3 Little Pigs and Their Military Service
You hear stories about heroic military dogs, homing pigeons, and even the unique story of Wojtek the military bear, but even lowly pigs have left their mark in wartime. Here are the stories of three of them.
1. Tirpitz, the Swimming German Pig of World War I
Tirpitz was a pig carried on the German warship SMS Dresden in 1914 as a food source. The Dresden was sunk in battle with the Royal Navy cruiser HMS Glasgow off the coast of South America during the Battle of Más a Tierra. Tirpitz managed to escape the sinking ship and swam towards the Glasgow. The crew brought him aboard and adopted him as a mascot, named him after German admiral Alfred von Tirpitz, and awarded him the Iron Cross for bravery.
After a year aboard the Glasgow, Tirpitz was transferred to the Whale Island Gunnery School in Portsmouth. Tirpitz was eventually auctioned off as pork, but in his final act he raised £1,785 for the British Red Cross. His head was mounted and can be seen at the Imperial War Museum in London. Tirpitz's trotters (feet) were made into handles for a carving set that traveled with the Glasgow in World War II, giving Tirpitz the dubious honor of serving aboard the British ship in two wars.
2. Pig 311, the Nuclear Survivor
In 1946, the United States conducted a pair of nuclear weapons tests in Bikini Atoll under the name Operation Crossroads. To test how nuclear explosions would affect ships at sea, 22 ships were moored at different distances from the blast, loaded with guinea pigs, goats, pigs, mice, and rats to test the effects of the blast and fallout on Navy personnel. A third of the animals were killed by either the explosion or by radiation. Most of the others died of radiation sickness over the next few weeks. The animals were secured in their positions, but some of the ships were destroyed in the blast. Recovery crews found a test pig that had survived the destruction of her ship and was found swimming in a nearby lagoon. That was Pig 311.
Pig 311 became famous not only because of her escape from the ship, but because she survived the radioactive fallout that killed most of the other test animals. After three more years with the Navy (as a subject of study), Pig 311, along with another survivor, Goat 315, were given to the Smithsonian National Zoo. Pig 311 was given the opportunity but never produced any offspring. Speculation is that she was rendered sterile by the radiation of the nuclear test. Pig 311 lived at the zoo until her death in 1950.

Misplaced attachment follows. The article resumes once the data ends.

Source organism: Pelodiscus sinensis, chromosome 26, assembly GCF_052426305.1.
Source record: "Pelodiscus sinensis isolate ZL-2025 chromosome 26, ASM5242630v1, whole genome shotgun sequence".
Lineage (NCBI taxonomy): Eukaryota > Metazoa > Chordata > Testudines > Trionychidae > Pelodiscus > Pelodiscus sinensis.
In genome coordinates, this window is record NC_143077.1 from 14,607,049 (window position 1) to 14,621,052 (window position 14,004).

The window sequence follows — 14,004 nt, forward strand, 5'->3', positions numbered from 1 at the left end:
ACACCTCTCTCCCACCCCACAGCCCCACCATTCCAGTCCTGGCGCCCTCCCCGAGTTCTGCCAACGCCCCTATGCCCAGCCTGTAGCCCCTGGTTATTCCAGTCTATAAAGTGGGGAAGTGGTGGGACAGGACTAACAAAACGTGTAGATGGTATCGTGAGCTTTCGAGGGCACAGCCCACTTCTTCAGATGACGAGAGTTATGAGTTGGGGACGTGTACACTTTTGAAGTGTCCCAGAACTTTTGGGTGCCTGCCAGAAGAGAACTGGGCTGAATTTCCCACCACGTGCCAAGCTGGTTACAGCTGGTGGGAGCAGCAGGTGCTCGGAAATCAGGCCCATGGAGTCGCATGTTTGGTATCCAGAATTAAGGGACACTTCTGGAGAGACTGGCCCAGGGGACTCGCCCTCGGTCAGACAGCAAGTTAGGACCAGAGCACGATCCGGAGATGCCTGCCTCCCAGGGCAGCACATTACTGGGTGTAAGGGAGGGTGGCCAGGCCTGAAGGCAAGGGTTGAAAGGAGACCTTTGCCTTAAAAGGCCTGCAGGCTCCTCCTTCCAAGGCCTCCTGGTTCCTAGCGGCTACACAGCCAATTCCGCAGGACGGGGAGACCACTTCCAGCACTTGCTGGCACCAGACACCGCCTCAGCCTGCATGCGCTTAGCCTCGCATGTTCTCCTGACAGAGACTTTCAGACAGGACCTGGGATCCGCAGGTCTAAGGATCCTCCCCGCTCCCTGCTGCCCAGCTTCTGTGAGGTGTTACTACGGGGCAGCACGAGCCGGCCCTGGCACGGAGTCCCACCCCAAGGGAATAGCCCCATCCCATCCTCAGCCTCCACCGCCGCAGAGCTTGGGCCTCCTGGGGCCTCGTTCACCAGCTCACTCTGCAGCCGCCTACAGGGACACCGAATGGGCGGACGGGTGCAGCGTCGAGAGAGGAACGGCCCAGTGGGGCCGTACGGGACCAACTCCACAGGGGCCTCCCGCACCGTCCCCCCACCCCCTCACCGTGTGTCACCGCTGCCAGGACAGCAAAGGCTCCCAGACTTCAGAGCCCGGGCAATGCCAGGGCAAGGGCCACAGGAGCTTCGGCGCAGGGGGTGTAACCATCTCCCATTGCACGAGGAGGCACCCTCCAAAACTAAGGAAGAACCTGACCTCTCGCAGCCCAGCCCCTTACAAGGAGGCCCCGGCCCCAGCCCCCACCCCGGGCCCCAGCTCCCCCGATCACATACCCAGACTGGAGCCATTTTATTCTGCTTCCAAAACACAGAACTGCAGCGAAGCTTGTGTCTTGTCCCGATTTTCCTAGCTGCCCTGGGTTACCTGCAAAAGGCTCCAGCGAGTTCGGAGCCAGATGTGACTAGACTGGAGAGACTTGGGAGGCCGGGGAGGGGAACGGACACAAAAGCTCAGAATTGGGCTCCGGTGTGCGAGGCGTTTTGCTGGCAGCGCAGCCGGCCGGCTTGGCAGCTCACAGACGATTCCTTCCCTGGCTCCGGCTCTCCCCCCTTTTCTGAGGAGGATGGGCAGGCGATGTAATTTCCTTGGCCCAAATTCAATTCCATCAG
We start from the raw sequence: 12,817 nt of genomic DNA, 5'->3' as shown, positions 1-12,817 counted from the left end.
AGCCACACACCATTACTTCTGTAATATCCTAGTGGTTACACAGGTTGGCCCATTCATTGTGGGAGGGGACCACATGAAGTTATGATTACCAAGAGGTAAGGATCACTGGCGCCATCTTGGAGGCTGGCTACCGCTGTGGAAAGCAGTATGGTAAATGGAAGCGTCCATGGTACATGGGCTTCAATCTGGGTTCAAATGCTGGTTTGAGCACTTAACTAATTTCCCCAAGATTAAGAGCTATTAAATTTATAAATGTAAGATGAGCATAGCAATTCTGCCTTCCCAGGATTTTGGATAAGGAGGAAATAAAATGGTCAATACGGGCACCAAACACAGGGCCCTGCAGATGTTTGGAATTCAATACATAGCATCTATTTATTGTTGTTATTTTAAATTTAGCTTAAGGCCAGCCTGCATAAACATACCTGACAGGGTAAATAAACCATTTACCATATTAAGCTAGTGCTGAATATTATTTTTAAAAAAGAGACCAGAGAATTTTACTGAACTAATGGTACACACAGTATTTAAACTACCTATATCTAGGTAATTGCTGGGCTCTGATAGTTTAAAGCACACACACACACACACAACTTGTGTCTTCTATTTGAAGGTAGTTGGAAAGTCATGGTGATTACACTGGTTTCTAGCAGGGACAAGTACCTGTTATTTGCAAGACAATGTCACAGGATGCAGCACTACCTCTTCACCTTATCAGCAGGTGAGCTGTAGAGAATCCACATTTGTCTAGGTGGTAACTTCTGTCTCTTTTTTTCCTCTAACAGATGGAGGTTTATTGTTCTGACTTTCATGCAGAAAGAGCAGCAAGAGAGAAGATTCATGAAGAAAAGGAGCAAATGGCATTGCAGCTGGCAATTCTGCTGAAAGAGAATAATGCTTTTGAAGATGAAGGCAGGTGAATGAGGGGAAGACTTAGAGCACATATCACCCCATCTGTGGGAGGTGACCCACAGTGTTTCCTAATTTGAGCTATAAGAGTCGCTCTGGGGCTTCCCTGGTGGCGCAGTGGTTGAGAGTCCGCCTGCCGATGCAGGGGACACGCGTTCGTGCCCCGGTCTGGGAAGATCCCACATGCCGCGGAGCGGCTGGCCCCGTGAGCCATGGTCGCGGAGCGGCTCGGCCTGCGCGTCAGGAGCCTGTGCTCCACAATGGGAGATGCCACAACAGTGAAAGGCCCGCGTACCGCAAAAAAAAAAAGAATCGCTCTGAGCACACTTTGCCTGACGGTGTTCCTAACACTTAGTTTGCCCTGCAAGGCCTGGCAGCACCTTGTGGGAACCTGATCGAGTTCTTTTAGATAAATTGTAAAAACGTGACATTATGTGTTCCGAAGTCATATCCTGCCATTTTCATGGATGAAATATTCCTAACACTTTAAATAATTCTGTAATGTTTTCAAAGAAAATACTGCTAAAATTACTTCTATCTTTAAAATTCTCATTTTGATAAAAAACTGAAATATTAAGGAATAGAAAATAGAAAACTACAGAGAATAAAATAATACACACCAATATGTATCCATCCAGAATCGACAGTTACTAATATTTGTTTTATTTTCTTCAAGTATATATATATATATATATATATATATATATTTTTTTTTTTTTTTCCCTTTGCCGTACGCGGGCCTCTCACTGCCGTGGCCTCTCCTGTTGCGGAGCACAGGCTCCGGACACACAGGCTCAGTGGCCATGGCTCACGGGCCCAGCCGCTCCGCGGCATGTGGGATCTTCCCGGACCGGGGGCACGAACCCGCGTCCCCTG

3. King Neptune, the World War II Fundraiser
A pig named Parker Neptune was born on Sherman Boner's farm in southern Illinois in 1942. Don C. Lingle, a Navy recruiter, acquired the pig and renamed him King Neptune. Lingle collaborated with auctioneer L. Oard Sitter to auction the pig for war bonds. The auctioneer dressed the pig in a Navy blanket as a gimmick. Bidders pledged $11,200 in war bonds for various parts of the pig by the time the auction was over—then the buyers donated the pig back to be auctioned off again! It was all in the spirit of supporting the war effort. King Neptune gained local fame through the stunt, and was auctioned off again—for $50,000. And again, for half a million. As word spread, King Neptune was driven from town to town, selling war bonds and escaping the butcher's cleaver every time. He arrived at auction dressed in a Navy blanket, a crown, and jewelry befitting his regal name. At least once, his squeal was auctioned, and a single bristle was sold for $500. The governor of Illinois once bid a million dollars on the pig on behalf of the state. Before the end of World War II, King Neptune had raised $19 million—equivalent to over $200 million today.
In 1946, Lingle saved King Neptune from a planned trip to the slaughterhouse and arranged for him to retire to the farm of Ernest Goddard in Illinois. There he lived until his death of pneumonia in 1950. King Neptune was buried with military honors, and a memorial was erected in his memory.